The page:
Are you looking for an easy way to write and publish technical documentation? Let me introduce Antora — an open source documentation site generator. Simple enough for a tiny project, but also complex enough to cover large documentation sites such as Fedora Docs.
With sources stored in git, written in a simple yet powerful markup language AsciiDoc, and a static HTML as an output, Antora makes writing, collaborating on, and publishing your documentation a no-brainer.
The basic concepts
Before we build a simple site, let’s have a look at some of the core concepts Antora uses to make the world a happier place. Or, at least, to build a documentation website.
Organizing the content
All sources that are used to build your documentation site are stored in a git repository. Or multiple ones — potentially owned by different people. For example, at the time of writing, the Fedora Docs had its sources stored in 24 different repositories owned by different groups having their own rules around contributions.
The content in Antora is organized into components, usually representing different areas of your project, or, well, different components of the software you’re documenting — such as the backend, the UI, etc. Components can be independently versioned, and each component gets a separate space on the docs site with its own menu.
Components can be optionally broken down into so-called modules. Modules are mostly invisible on the site, but they allow you to organize your sources into logical groups, and even store each in different git repository if that’s something you need to do. We use this in Fedora Docs to separate the Release Notes, the Installation Guide, and the System Administrator Guide into three different source repositories with their own rules, while preserving a single view in the UI.
What’s great about this approach is that, to some extent, the way your sources are physically structured is not reflected on the site.
When assembling the site, Antora builds a virtual catalog of all pages, assigning a unique ID to each one based on its name and the component, the version, and module it belongs to. The page ID is then used to generate URLs for each page, and for internal links as well. So, to some extent, the source repository structure doesn’t really matter as far as the site is concerned.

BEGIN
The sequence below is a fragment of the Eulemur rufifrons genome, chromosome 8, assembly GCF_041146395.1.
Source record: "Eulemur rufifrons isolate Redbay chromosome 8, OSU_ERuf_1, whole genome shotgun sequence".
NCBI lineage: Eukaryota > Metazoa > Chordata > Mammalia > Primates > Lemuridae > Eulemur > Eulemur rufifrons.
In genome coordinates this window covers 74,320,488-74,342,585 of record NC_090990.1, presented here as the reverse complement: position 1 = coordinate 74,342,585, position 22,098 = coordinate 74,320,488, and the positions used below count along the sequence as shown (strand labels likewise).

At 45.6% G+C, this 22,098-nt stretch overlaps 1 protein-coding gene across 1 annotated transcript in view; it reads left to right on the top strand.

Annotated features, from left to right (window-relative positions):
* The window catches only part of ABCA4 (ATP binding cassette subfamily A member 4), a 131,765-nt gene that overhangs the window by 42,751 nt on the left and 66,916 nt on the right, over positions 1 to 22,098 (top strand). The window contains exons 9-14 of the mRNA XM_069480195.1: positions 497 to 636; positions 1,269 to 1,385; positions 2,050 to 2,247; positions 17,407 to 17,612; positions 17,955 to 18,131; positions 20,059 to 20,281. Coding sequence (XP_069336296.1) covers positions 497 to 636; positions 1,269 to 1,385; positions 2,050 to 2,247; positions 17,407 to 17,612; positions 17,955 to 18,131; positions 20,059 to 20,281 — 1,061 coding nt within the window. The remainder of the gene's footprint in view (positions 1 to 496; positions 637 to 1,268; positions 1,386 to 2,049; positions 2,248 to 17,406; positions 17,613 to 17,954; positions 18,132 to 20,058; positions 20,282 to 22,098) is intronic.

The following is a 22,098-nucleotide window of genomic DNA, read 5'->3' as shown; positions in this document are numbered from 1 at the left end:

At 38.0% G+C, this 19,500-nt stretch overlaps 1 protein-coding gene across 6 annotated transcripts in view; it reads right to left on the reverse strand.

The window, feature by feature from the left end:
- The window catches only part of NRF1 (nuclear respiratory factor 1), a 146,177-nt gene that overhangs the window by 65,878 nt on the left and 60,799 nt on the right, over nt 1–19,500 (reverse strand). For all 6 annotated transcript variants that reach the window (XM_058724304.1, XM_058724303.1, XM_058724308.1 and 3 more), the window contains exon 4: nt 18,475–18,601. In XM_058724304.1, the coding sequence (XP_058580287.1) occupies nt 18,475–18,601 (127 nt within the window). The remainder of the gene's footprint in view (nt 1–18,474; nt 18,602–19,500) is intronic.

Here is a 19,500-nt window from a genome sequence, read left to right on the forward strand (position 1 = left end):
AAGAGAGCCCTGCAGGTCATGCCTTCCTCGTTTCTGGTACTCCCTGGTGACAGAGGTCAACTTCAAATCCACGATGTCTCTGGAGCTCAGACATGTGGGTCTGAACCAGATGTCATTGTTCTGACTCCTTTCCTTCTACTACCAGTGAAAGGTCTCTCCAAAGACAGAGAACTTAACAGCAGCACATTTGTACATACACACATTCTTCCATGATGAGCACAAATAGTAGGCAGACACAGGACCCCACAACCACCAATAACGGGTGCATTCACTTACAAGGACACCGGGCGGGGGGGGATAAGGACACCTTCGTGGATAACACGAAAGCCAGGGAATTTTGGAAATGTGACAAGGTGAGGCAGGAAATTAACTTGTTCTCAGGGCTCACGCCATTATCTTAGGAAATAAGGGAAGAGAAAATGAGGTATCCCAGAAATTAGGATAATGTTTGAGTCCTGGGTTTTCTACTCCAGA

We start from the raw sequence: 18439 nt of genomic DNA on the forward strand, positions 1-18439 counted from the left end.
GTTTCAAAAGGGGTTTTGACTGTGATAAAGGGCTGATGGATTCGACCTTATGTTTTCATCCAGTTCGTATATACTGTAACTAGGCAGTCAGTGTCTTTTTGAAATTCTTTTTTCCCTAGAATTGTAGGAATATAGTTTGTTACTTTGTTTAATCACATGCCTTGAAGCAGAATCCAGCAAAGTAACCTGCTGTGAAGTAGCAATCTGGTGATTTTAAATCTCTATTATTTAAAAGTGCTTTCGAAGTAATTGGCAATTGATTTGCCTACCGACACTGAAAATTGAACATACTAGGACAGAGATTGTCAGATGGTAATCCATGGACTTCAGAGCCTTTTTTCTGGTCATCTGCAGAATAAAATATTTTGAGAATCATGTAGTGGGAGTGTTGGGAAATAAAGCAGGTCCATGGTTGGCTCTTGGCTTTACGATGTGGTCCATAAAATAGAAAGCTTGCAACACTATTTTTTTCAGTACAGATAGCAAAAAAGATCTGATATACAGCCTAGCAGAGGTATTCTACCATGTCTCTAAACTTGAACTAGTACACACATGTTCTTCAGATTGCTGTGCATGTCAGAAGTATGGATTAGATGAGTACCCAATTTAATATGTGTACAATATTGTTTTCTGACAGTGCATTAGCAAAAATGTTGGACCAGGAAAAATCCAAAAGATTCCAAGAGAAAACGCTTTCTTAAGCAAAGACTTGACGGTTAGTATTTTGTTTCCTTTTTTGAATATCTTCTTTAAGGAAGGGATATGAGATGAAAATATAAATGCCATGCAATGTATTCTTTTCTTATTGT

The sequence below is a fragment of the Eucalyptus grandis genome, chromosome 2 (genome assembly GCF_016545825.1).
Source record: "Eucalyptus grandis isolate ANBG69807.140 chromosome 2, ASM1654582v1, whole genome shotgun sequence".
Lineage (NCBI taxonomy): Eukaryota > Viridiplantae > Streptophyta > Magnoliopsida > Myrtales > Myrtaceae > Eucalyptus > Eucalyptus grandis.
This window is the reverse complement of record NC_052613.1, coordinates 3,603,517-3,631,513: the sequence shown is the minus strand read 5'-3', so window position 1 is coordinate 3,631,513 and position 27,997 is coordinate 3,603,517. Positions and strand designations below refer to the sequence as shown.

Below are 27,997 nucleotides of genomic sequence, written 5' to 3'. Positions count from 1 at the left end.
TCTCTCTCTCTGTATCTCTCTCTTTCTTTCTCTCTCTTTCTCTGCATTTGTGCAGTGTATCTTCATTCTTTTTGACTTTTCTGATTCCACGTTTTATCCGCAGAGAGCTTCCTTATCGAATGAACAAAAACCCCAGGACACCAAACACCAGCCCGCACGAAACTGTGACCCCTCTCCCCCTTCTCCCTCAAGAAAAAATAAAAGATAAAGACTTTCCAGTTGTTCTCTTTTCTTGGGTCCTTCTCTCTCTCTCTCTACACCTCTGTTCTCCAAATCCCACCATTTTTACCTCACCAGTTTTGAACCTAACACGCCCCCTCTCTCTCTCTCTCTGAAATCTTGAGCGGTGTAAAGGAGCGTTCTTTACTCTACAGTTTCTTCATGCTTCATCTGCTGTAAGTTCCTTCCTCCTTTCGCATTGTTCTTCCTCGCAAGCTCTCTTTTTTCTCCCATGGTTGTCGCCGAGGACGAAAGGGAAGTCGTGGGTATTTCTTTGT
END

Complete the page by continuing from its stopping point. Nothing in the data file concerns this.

As an example, if we’d for some reason decided to merge all the 24 repositories of Fedora Docs into one, nothing on the site would change. Well, except the “Edit this page” link on every page that would suddenly point to this one repository.
We’ve covered the content, but how it’s going to look like?
Documentation sites generated with Antora use a so-called UI bundle that defines the look and feel of your site. The UI bundle holds all graphical assets such as CSS, images, etc. to make your site look beautiful.
It is expected that the UI will be developed independently of the documentation content, and that’s exactly what Antora supports.
Putting it all together
Having sources distributed in multiple repositories might raise a question: How do you build the site? The answer is: Antora Playbook.
Antora Playbook is a file that points to all the source repositories and the UI bundle. It also defines additional metadata such as the name of your site.
The Playbook is the only file you need to have locally available in order to build the site. Everything else gets fetched automatically as a part of the build process.
Building a site with Antora
Demo time! To build a minimal site, you need three things:
- At least one component holding your AsciiDoc sources.
- An Antora Playbook.
- A UI bundle
Good news is the nice people behind Antora provide example Antora sources we can try right away.
Let’s first have a look at the Playbook:
title: Antora Demo Site
# the 404 page and sitemap files only get generated when the url property is set
- url: https://gitlab.com/antora/demo/demo-component-a.git
- url: https://gitlab.com/antora/demo/demo-component-b.git
branches: [v2.0, v1.0]
As we can see, the Playbook defines some information about the site, lists the content repositories, and points to the UI bundle.
The minimal source repository structure is nicely demonstrated in the demo-component-a repository:
antora.yml <- component metadata
ROOT/ <- the default module
nav.adoc <- menu definition
pages/ <- a directory with all the .adoc sources
title: Component A
The menu definition file is a simple list that defines the structure of the menu and the content. It uses the page ID to identify each page.
* xref:inline-text-formatting.adoc[Basic Inline Text Formatting]
* xref:special-characters.adoc[Special Characters & Symbols]
* xref:ui-macros.adoc[UI Macros]
** xref:lists/ordered-list.adoc[Ordered List]
** xref:lists/unordered-list.adoc[Unordered List
The UI bundle
For the UI, we’ll be using the example UI provided by the project.
Going into the details of Antora UI would be above the scope of this article, but if you’re interested, please see the Antora UI documentation for more info.
Building the site
Note: We’ll be using Podman to run Antora in a container. You can learn about Podman on the Fedora Magazine.
To build the site, we only need to call Antora on the Playbook file.
The easiest way to get antora at the moment is to use the container image provided by the project. You can get it by running:
$ podman pull antora/antora
Let’s get the playbook repository:
$ git clone https://gitlab.com/antora/demo/demo-site.git
$ cd demo-site
And run Antora using the following command:
$ podman run --rm -it -v $(pwd):/antora:z antora/antora site.yml
The site will be available in the
$ cd public
$ python3 -m http.server 8080
Your site will be available on http://localhost:8080.